Third, this deal will recognise the importance of the connections across the United Kingdom now and in the future.
A new UK East-West economic Council will bring businesses and Ministers together to identify the opportunities that unite us across all parts of the UK.
And a new public body, InterTrade UK will promote and facilitate trade within the United Kingdom, recognising that whilst international trade is important, so too is the vital trade that occurs within our internal market.
Finally, this deal will help put public services on a sustainable footing – with funding totalling over £3bn to support Northern Ireland’s public services in Northern Ireland, providing a solid foundation for the Executive to deliver better outcomes in the day to day lives of the people in Northern Ireland.
This is part of a financial package I announced before Christmas that will help address public sector pay pressures, provide an updated Barnett formula for Northern Ireland now and into the future, reflecting the needs and unique circumstances of the people of Northern Ireland, and give the Executive significant funding to stabilise public finances.
Much of what I am announcing today was the result of a significant period of negotiations between the Government and the Democratic Unionist Party, led by the Rt Hon Member for Lagan Valley.
Many of us in this Chamber last week could not fail to have been struck by his unshakeable advocacy on behalf of the unionist cause. This same determination, fortitude and tact was at the heart of his approach in those detailed discussions.
And, further to his comments in this place last week, I’m absolutely sure the whole House will join me in expressing support for the Rt Hon Member for Lagan Valley in utterly condemning those shameless figures who have tried to threaten and intimidate him for simply doing his job.
The Rt Hon Member is a man who is truly committed to Northern Ireland, he is truly committed to the Union – and is someone who has always worked hard to find solutions and improvements, where others have taken the far easier path of simply criticising and heckling from the sidelines.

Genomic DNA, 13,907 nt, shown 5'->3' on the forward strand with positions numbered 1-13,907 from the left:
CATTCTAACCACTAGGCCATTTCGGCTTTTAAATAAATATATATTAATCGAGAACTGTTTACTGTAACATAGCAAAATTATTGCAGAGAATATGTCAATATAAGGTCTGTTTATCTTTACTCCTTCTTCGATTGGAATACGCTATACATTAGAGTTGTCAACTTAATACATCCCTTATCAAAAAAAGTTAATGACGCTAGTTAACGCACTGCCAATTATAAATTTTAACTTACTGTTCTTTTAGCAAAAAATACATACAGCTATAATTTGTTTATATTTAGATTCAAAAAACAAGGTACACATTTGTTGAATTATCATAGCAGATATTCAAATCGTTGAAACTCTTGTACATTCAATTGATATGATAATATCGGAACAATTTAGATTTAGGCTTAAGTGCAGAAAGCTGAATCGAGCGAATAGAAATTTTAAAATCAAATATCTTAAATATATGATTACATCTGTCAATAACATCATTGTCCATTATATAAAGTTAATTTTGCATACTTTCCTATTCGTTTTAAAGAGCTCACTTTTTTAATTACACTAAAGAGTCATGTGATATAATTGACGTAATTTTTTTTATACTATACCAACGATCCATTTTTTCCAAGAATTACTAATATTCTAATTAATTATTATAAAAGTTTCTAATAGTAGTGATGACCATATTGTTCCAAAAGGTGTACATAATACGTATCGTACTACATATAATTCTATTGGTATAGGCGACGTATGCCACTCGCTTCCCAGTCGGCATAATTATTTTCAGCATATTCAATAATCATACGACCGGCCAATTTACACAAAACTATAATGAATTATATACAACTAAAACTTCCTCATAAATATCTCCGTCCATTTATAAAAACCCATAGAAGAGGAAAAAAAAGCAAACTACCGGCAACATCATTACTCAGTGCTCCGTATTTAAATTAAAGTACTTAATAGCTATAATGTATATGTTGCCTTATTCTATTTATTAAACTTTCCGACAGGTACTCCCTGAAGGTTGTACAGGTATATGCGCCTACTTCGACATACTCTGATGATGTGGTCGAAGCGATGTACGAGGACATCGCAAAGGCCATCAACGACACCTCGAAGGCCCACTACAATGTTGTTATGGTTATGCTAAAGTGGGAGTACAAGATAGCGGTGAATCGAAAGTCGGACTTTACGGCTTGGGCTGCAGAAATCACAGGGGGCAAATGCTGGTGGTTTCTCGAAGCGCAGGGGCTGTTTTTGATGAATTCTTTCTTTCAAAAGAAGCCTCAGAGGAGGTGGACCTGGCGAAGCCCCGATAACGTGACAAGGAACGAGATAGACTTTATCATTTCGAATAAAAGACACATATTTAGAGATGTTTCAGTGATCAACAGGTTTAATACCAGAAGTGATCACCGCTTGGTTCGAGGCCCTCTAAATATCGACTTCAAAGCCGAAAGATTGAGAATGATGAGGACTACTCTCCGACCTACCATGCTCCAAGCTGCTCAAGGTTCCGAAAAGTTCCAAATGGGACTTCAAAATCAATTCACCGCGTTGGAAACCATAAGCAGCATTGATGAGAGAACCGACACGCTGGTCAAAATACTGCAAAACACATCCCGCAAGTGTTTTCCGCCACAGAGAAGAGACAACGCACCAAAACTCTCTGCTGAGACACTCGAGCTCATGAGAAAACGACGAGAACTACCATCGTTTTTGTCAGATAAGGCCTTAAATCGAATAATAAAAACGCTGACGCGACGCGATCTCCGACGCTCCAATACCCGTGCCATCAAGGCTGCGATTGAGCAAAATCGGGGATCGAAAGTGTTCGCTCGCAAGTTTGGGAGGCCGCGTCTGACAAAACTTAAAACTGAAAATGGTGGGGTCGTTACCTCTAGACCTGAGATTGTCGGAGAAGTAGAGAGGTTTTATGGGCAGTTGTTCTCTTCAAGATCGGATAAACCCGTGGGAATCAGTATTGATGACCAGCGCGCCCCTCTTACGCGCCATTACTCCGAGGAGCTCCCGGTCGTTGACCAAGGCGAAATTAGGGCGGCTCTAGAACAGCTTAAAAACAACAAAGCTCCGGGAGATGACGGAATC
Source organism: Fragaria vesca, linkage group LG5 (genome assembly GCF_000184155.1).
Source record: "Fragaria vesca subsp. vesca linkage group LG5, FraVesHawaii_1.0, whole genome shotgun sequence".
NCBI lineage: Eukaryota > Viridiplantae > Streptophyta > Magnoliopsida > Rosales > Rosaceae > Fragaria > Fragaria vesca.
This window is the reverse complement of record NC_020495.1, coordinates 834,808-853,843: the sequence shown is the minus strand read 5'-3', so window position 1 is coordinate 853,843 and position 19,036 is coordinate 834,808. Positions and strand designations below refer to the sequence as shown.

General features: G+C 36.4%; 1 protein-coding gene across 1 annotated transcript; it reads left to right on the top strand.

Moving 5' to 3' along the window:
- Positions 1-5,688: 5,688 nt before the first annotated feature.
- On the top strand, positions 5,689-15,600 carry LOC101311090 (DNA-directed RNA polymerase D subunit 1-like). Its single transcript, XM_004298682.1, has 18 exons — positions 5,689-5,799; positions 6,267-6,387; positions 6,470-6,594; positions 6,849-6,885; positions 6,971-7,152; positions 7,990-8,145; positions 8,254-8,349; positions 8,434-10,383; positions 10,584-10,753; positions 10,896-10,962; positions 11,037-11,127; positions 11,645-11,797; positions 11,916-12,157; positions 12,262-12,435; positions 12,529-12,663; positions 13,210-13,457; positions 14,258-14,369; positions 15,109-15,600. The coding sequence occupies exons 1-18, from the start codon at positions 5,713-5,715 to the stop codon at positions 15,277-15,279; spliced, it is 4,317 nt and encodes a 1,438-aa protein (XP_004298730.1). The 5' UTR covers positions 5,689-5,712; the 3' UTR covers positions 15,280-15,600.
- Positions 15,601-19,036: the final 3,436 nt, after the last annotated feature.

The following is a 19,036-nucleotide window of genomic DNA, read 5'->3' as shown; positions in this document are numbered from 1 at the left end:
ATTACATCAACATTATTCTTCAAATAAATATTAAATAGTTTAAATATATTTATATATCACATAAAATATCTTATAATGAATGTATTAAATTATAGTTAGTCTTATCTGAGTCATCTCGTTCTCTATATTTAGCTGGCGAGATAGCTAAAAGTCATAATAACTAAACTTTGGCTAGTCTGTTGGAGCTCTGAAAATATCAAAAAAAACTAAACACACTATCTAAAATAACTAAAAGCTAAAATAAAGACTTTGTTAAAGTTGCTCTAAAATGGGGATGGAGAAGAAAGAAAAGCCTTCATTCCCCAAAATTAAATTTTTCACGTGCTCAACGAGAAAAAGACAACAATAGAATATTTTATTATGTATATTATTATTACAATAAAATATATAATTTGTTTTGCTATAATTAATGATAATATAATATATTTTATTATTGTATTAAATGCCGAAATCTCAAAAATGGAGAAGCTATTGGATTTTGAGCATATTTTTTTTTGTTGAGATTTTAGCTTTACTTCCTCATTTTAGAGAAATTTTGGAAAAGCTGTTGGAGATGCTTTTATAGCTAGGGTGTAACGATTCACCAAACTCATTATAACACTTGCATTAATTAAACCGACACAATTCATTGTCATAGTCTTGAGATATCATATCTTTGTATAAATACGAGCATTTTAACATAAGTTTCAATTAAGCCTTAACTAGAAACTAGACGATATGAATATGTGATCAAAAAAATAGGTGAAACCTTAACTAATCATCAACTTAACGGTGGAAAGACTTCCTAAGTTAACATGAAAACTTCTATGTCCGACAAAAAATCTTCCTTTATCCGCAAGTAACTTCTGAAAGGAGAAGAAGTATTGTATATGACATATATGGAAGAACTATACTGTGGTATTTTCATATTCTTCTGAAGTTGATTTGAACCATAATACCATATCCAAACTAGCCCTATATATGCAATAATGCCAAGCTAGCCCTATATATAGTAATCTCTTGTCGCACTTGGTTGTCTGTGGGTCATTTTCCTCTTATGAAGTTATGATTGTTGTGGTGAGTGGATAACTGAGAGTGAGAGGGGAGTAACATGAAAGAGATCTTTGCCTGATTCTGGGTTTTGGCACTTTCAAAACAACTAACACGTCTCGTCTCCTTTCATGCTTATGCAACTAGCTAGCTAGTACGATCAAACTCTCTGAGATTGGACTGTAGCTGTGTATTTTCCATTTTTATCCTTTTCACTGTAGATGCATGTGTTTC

The result, as I hope Honourable Members will agree, is a deal that, taken as a whole, is the right one for Northern Ireland and for the Union.
With this package, it is now time for elected representatives in Northern Ireland to come together to end the two years of impasse and start to work again in the interests of the people who elected them.
The Rt Hon Member for Lagan Valley was clear this week that this depended on this Government demonstrating its commitment to the Union in not just word but in deed.
And that is just what we will do. Today I am publishing the details of this deal. But I am also laying the statutory instruments that enshrine several of its commitments in law.
Those instruments will be debated in this House tomorrow – subject to a change in business in the future with the House – an immediate show of good faith.
And once, as I hope they will be, they are passed by this House, I trust we will have the conditions to move onwards to see Ministers back in post in Stormont swiftly.
As they take their places, they will face massive challenges. But so do they have the tools to grasp them – not least in moving to resolve the public sector pay issues that have been so disruptive.
And as well as that they will be able to grasp the opportunities offered by its unique economic position and the goodwill Northern Ireland enjoys across the world.
And, Mr Speaker, it is only right that I acknowledge that for many in the community an important part of this will be seeing Michelle O’Neill take her place as First Minister, following the democratic mandate she won at the May 2022 Assembly election – recognising that the First and deputy First Ministers remain equal in law.
I look forward to working with the new First Minister, deputy First Minister, all their colleagues in the Northern Ireland Executive to improve the lives of people from all backgrounds, whether unionist, nationalist or other.
As we move forward swiftly to give effect to our commitments, I now urge the Parties to do the same in notifying the Speaker of the Northern Ireland Assembly to recall Stormont, electing a First and deputy First Minister and appoint new Ministers to the Executive.
Mr Speaker, it is time to build on the progress of the last 25 years. Today we have presented a plan which will deliver the long term change that Northern Ireland needs.
It will strengthen Northern Ireland’s place in the Union and guarantee the free flow of goods across the entire United Kingdom.
And it is only by sticking to this plan that we will become a more united and prosperous country.
And I commend this statement to the House.